A revolutionary procedure involving a patient’s own stem cells has allowed British researchers to grow artificial body parts in their lab, including noses, ears, tear ducts, and blood vessels, which they can then reattach to the patient’s body.
Researchers at the University College London have developed a technique they say is similar to baking a cake — only their oven is a little more sophisticated. They’ve already developed smaller organs, such as blood vessels and windpipes, although they hope to be the first scientists to transplant a nose made partly of stem cells. Last year, team leader Alexander Seifalian and his colleagues attached a lab-grown nose onto the arm of a British man who’d lost his own nose to cancer. The skin has engulfed the nose, accepting it; all that remains is the approval to transplant it.
The body parts are made of a polymer material that includes a scaffolding mold and stem cell samples taken from patients’ fat. To get the desired spongy texture for the man’s artificial nose, the team added a mixture of salt and sugar to the mold. Seifalian holds a patent on the polymer used to make noses and hopes to extend it to include other organs. Currently, he and his team are working on building coronary arteries, although ears are admittedly the most challenging.
“Ears are harder to make than noses because you have to get all the contours right and the skin is pulled tight so you see its entire structure,” Dr. Michelle Griffin, a plastic surgeon who’s made handfuls of ears and noses as part of Seifalian’s team, told The Associated Press. The challenge with building ears also lies in the cartilage that’s used for them, which must come from a patient’s ribs and is highly invasive to extract, Griffin added.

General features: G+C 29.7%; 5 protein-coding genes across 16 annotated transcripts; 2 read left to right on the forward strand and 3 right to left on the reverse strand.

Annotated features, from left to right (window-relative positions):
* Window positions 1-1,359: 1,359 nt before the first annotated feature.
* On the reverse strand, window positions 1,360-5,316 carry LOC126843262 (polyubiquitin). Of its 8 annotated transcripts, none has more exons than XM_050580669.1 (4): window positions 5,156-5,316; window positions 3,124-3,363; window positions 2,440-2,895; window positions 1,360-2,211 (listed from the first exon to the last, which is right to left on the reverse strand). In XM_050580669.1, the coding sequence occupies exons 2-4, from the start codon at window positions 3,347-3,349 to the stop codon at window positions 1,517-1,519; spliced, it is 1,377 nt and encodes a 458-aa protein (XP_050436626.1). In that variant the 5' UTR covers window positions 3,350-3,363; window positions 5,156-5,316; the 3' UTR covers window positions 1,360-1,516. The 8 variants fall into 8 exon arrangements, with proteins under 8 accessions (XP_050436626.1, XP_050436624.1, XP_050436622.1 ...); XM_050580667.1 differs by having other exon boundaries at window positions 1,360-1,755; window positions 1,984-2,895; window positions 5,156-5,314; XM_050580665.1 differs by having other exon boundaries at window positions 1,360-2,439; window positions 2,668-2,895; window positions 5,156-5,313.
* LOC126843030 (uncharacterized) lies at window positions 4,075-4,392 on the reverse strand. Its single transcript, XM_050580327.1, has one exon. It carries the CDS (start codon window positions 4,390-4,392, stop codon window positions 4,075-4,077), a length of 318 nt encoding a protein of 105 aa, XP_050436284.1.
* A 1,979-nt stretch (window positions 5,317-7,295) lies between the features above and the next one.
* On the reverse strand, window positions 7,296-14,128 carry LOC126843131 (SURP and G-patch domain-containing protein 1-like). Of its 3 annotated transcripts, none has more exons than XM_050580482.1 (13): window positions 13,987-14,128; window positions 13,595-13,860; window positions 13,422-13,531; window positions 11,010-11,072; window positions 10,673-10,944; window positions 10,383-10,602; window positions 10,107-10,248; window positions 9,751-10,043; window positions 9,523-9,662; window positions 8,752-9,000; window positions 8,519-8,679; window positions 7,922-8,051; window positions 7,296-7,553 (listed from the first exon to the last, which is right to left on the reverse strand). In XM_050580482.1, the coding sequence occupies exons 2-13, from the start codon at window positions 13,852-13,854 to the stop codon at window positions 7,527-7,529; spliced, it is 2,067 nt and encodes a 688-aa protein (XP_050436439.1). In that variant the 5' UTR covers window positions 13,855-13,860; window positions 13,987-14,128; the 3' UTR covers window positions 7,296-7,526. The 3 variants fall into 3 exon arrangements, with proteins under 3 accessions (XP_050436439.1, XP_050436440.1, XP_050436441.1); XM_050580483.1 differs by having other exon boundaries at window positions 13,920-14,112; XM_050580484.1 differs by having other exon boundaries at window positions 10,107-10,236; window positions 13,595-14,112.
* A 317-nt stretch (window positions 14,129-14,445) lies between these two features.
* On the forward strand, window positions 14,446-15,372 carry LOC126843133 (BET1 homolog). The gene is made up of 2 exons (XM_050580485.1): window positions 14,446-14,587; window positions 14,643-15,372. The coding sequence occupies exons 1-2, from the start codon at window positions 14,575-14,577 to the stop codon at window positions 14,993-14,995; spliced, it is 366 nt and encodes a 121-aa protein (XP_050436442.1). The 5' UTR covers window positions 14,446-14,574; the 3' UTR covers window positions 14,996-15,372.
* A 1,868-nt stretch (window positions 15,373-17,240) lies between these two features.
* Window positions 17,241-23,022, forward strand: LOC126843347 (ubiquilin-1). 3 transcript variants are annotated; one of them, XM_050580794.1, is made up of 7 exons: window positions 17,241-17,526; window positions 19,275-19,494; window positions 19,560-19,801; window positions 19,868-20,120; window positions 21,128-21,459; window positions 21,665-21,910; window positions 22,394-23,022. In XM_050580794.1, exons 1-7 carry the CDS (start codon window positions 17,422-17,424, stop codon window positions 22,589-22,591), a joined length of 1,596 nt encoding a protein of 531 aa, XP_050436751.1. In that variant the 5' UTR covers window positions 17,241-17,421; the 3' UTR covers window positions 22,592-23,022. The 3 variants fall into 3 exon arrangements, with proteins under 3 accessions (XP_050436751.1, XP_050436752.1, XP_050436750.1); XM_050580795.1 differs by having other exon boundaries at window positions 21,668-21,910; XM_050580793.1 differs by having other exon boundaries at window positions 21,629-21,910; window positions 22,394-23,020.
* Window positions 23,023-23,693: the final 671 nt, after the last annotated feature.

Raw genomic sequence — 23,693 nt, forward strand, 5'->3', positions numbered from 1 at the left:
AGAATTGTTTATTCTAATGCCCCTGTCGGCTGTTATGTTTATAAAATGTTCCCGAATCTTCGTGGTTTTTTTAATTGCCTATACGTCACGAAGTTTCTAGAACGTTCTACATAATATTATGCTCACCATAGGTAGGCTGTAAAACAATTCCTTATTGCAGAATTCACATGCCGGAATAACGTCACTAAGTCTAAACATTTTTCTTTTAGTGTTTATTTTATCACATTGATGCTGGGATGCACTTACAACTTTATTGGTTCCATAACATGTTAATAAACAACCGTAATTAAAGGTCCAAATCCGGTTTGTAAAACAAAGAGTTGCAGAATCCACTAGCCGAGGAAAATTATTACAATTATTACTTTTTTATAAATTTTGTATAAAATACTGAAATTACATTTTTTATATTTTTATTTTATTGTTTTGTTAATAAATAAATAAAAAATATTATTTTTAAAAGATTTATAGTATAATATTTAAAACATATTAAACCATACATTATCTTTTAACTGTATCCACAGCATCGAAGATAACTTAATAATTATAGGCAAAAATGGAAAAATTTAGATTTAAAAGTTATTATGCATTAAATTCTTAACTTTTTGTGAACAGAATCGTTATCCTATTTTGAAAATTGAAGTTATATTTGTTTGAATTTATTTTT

If the scientists working on the project reach a consistent level of success, their next hope is to conquer larger, more sophisticated organs. These include kidneys, lungs, and livers. In the meantime, however, there are still details that need ironing out. Invasiveness is one glaring hurdle. Another is cost. Seifalian has already put approximately 6 million into the research. He hopes one day the procedure will only burden patients by a few hundred dollars.
Suchitra Sumitran-Holgersson, a professor of transplantation biology at the University of Gothenburg in Sweden, echoed Seifalian’s optimism. “I’m convinced engineered organs are going to be on the market soon,” she told the AP.
Of course, there is always the battle of getting patients onboard. Stem cells aren’t exactly uncontroversial. They cut to the heart of many people’s discomforts with modern science, as the initial tests of embryonic stem cells in 2009 forced people to decide whether the technique destroyed life or effectively extended it. Since then, scientists have used adult stem cells to mimic embryonic growth, grow mini-organs, and “cut out” the human immunodeficiency virus (HIV) from mice.
Seifalian has high hopes that the technique will be well-received. “If people are not that fussy, we could manufacture different sizes of noses so the surgeon could choose a size and tailor it for patients before implanting it,” he told the AP. “People think your nose is very individual and personal but this is something that we could mass produce like in a factory one day.”
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